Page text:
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dc.contributor.authorBjørk, Ida Torunnen_US
dc.contributor.authorChristiansen, Bjørgen_US
dc.contributor.authorHavnes, Antonen_US
dc.contributor.authorHessevaagbakke, Eva Elisabethen_US
dc.date.accessioned2016-03-21T12:44:16Z
dc.date.available2016-03-21T12:44:16Z
dc.date.issued2015-08-28en_US
dc.identifier.citationBjørk, I. T., Christiansen, B., Havnes, A., & Hessevaagbakke, E. (2015). Exploring the black box of practical skill learning in the clinical skills center. Journal of Nursing Education and Practice, 5(11), 131.en_US
dc.identifier.issn1925-4040en_US
dc.identifier.otherFRIDAID 1261037en_US
dc.identifier.urihttp://hdl.handle.net/10642/3142
dc.description.abstractBackground: Learning in skills centers has a long tradition in nursing education. Nurse educators struggle to substantiate their opinions on the efficacy of simulation technologies over traditional methods of instruction and it is suggested that they should re-evaluate their methods when teaching psychomotor skills. A necessary step before evaluation is to unravel what the students are actually doing in the skills center. Purpose: The purpose of this study was to explore nursing students’ practical skills training in the skills centre to label and define generic learning actions used during the learning of two specific skills; wound care and dressing, and sterile gloving. Methods: A qualitative observational study of nursing students’ practical skill training in the skills center was developed. Students across three cohorts were video recorded while practicing wound cleaning and dressing, and donning and removing sterile gloves. Verbal interaction on the video recordings was transcribed. The core analytical process was the joint listening to and watching of videos with following discussions of interpretations and development of categories. Results: Seven categories of learning actions were developed: Parallel action and self-instruction, watch and copy, collaborating to find solutions, giving support, seeking support, recontextualising the skill, and humorous enactment with the equipment. The categories are exemplified and discussed in light of learning theory and research on aspects of scaffolding. Conclusions: The learning actions described in this study are a starting point in detailing students learning actions during skills training. Students’ learning in other practical nursing skills should be studied to accumulate more knowledge about students’ learning actions and how peer interaction supports or hampers learning. The relevance of the learning actions should be explored in the clinical setting. A goal is to lay the groundwork for better design of learning in skills centers in nursing education.en_US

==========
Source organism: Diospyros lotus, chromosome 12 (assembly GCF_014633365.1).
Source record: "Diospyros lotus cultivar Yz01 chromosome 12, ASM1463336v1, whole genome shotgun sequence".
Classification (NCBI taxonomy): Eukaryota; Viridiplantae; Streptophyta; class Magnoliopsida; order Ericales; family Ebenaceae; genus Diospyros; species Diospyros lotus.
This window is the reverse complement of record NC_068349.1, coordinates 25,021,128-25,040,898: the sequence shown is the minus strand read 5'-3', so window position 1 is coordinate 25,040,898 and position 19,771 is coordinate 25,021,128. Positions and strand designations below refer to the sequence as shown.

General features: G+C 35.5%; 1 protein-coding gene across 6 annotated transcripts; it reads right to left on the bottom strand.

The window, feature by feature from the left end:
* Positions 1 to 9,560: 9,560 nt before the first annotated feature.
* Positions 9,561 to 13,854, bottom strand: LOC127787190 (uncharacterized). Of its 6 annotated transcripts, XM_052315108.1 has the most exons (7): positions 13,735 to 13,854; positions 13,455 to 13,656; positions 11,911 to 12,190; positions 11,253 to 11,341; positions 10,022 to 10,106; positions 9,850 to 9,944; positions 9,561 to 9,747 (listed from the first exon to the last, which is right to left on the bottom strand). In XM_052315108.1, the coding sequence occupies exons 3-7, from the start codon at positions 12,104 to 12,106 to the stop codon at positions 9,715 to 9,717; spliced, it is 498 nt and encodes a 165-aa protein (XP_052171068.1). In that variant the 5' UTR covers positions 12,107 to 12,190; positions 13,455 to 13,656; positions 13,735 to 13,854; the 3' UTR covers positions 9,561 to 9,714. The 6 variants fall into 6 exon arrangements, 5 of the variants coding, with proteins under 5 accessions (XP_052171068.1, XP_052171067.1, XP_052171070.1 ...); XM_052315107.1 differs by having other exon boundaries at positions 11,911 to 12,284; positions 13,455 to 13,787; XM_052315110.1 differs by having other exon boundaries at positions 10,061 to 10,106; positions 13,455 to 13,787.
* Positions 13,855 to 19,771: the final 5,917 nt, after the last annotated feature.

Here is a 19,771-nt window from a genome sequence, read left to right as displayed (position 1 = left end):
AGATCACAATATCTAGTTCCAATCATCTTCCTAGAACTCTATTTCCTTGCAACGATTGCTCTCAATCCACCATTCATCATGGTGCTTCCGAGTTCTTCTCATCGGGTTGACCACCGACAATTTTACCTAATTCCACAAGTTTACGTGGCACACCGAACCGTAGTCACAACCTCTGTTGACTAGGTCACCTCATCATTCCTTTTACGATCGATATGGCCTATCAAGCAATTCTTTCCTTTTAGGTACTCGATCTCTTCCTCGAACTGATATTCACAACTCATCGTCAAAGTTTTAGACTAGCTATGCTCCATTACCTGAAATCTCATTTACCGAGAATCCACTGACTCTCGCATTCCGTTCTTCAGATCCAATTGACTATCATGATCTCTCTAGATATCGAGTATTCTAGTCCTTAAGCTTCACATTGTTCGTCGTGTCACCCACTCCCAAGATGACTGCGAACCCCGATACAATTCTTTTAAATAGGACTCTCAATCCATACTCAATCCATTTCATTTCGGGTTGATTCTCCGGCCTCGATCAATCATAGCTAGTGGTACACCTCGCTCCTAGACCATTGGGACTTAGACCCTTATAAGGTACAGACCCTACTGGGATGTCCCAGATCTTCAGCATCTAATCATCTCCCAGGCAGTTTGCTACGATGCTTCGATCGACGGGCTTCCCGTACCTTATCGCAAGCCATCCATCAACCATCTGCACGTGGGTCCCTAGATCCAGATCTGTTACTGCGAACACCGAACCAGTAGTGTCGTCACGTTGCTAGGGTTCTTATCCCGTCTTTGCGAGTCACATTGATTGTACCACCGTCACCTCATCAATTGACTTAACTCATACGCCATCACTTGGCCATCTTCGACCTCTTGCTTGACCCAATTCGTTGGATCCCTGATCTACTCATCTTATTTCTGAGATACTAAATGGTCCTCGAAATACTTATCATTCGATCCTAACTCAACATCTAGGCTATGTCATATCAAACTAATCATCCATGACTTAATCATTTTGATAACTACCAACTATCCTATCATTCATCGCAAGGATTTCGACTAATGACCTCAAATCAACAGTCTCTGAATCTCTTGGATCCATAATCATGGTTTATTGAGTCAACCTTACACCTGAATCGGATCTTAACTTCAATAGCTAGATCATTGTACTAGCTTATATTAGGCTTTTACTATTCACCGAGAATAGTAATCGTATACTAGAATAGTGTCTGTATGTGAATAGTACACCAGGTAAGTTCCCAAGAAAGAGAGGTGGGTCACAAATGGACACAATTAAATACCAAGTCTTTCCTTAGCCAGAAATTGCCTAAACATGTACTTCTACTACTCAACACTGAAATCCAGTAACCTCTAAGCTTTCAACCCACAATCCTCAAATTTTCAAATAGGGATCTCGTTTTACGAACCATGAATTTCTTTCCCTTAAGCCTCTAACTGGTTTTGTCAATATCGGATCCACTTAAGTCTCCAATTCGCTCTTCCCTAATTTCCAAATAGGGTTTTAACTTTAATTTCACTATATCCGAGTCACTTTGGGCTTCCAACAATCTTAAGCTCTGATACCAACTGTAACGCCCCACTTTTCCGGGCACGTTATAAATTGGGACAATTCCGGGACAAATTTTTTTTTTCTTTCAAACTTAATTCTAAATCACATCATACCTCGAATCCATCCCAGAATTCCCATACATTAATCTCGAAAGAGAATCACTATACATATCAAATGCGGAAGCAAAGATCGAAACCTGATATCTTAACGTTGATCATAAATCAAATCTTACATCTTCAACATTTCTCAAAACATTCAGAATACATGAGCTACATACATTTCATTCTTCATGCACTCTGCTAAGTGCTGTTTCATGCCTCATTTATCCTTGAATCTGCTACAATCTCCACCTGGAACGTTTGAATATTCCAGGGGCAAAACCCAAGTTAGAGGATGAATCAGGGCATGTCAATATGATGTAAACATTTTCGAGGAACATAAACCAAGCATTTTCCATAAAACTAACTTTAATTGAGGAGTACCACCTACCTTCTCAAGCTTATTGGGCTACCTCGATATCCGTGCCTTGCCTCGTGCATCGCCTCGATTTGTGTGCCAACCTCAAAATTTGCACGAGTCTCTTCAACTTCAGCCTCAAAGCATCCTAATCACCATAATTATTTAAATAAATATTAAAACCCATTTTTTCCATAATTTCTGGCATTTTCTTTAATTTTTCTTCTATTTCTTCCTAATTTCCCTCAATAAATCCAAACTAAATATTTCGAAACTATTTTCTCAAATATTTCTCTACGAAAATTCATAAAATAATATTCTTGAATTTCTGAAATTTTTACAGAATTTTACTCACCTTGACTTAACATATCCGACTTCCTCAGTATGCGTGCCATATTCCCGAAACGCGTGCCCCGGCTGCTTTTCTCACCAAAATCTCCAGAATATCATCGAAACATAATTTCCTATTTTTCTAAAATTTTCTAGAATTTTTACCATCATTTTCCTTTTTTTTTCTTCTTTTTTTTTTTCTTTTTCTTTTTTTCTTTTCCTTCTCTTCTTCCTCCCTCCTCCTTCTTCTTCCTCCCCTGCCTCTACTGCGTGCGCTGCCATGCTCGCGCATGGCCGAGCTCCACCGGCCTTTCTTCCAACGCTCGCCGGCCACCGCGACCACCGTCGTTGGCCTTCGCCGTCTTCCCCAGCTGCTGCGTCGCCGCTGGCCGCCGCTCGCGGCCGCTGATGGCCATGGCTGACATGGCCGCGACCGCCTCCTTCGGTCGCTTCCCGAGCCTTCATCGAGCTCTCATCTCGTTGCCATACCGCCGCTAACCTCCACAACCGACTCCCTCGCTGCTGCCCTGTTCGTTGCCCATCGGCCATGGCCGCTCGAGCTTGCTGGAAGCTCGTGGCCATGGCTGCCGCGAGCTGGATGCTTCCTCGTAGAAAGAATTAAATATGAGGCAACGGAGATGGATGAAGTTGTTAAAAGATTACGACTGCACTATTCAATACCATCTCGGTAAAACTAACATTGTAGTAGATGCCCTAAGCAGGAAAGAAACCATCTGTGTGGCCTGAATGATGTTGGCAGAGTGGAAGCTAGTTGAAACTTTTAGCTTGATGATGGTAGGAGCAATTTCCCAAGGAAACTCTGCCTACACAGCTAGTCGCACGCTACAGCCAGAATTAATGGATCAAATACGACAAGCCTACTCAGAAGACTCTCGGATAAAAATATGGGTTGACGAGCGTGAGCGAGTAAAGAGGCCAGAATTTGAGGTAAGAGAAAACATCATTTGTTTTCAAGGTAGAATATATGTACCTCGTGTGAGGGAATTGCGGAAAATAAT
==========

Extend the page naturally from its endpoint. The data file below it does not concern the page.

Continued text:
dc.language.isoengen_US
dc.publisherSciedu Pressen_US
dc.subjectskills centeren_US
dc.subjectnursing studentsen_US
dc.subjectskill acquisitionen_US
dc.subjectscaffoldingen_US
dc.subjectpeer learningen_US
dc.titleExploring the black box of practical skill learning in the clinical skills centeren_US
dc.typeJournal articleen_US
dc.typePeer revieweden_US
dc.description.versionThis work is licensed under a Creative Commons Attribution 3.0 License.en_US
dc.identifier.doihttp://dx.doi.org/10.5430/jnep.v5n11p131


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